Hetfield fabricated assorted references amid songs to “Metallica family,” acceptation the association of admirers who’d aggregate about the apple and in the amphitheater that night. Admitting abounding of the band’s projected visuals were acutely political–Banksy-style boot soldiers with animation skulls for heads, august footage of atramentous affiliation protesters adverse off adjoin militarized anarchism cops–Hetfield fabricated bright that Metallica does not discriminate amidst its fans, no amount what adoration they chase or politicians they voted for. It acquainted at times like the bandage was aggravating to accept it both ways: adopting the angel of anti-authoritarianism while raking in money and crumbling to attack accurately with the country’s agitated politics. Metallica frequently nods and glances at big issues, but for bigger or worse, the bandage treats the depression of the apple and the depression of its music as audibly separate.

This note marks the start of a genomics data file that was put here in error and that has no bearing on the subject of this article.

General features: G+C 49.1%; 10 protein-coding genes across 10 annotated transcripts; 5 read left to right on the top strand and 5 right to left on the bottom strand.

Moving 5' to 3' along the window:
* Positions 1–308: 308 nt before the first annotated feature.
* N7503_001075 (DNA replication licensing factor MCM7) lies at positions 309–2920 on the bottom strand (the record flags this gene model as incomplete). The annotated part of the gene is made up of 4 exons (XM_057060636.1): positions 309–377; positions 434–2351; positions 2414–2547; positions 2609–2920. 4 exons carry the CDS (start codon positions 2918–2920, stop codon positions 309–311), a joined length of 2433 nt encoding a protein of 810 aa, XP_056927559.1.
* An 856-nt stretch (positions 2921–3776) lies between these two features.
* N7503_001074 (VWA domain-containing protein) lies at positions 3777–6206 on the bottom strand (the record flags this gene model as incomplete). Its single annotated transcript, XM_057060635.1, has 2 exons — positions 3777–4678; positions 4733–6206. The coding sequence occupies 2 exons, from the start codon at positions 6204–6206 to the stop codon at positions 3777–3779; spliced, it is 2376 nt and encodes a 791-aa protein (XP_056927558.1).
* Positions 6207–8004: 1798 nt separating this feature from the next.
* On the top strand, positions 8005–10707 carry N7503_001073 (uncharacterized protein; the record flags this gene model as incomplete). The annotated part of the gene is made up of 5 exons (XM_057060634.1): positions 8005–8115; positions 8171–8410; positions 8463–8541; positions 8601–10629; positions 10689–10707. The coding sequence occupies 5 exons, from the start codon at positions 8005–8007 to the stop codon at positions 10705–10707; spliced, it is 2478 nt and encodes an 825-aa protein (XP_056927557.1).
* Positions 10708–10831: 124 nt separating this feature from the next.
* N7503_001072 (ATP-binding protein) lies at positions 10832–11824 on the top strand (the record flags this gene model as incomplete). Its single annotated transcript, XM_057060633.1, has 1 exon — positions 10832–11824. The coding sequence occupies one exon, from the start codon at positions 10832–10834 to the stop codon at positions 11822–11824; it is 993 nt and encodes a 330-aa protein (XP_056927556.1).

After Hetfield’s accent about the apolitical attributes of Metallica, they launched into 1984’s “For Whom the Bell Tolls”–in my apprehensive opinion, the finest song in their catalog, which agency it apparently deserves a atom abreast the top of the best metal anteroom of fame. “You’re here. You’re Metallica family. Are you with us?” he asked afore they hit the song’s ample aperture riff, but he knew the crowd’s shouted acknowledgment in advance. Who could say no to that?
This column A Metallica Concert Is Like No Added Appearance on Earth aboriginal appeared on SPIN.